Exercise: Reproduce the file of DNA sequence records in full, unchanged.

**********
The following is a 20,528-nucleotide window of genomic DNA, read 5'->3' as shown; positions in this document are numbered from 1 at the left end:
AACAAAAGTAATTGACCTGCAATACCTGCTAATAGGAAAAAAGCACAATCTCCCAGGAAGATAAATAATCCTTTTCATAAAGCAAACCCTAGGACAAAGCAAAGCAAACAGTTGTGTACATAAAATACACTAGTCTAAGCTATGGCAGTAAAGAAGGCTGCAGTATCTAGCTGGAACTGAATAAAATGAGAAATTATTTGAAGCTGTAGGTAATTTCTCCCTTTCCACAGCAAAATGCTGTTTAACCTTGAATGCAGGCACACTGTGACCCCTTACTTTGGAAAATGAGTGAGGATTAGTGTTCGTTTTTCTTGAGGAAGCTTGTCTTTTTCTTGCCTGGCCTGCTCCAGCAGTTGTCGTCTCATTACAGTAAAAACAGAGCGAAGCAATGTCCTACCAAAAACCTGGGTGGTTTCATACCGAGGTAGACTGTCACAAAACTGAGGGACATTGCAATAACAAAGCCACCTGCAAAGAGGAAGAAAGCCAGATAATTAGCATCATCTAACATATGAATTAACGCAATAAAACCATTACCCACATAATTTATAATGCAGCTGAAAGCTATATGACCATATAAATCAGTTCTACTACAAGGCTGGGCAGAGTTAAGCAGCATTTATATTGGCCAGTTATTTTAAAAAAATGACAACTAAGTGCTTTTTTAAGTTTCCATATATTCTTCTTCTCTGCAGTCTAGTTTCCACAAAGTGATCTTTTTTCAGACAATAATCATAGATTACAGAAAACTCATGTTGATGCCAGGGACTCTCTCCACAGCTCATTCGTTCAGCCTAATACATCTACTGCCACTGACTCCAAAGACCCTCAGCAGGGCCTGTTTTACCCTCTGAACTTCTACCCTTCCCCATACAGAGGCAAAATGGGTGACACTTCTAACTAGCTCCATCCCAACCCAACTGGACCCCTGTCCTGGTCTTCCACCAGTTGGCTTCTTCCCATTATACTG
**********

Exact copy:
The following is a 20,528-nucleotide window of genomic DNA, read 5'->3' as shown; positions in this document are numbered from 1 at the left end:
AACAAAAGTAATTGACCTGCAATACCTGCTAATAGGAAAAAAGCACAATCTCCCAGGAAGATAAATAATCCTTTTCATAAAGCAAACCCTAGGACAAAGCAAAGCAAACAGTTGTGTACATAAAATACACTAGTCTAAGCTATGGCAGTAAAGAAGGCTGCAGTATCTAGCTGGAACTGAATAAAATGAGAAATTATTTGAAGCTGTAGGTAATTTCTCCCTTTCCACAGCAAAATGCTGTTTAACCTTGAATGCAGGCACACTGTGACCCCTTACTTTGGAAAATGAGTGAGGATTAGTGTTCGTTTTTCTTGAGGAAGCTTGTCTTTTTCTTGCCTGGCCTGCTCCAGCAGTTGTCGTCTCATTACAGTAAAAACAGAGCGAAGCAATGTCCTACCAAAAACCTGGGTGGTTTCATACCGAGGTAGACTGTCACAAAACTGAGGGACATTGCAATAACAAAGCCACCTGCAAAGAGGAAGAAAGCCAGATAATTAGCATCATCTAACATATGAATTAACGCAATAAAACCATTACCCACATAATTTATAATGCAGCTGAAAGCTATATGACCATATAAATCAGTTCTACTACAAGGCTGGGCAGAGTTAAGCAGCATTTATATTGGCCAGTTATTTTAAAAAAATGACAACTAAGTGCTTTTTTAAGTTTCCATATATTCTTCTTCTCTGCAGTCTAGTTTCCACAAAGTGATCTTTTTTCAGACAATAATCATAGATTACAGAAAACTCATGTTGATGCCAGGGACTCTCTCCACAGCTCATTCGTTCAGCCTAATACATCTACTGCCACTGACTCCAAAGACCCTCAGCAGGGCCTGTTTTACCCTCTGAACTTCTACCCTTCCCCATACAGAGGCAAAATGGGTGACACTTCTAACTAGCTCCATCCCAACCCAACTGGACCCCTGTCCTGGTCTTCCACCAGTTGGCTTCTTCCCATTATACTG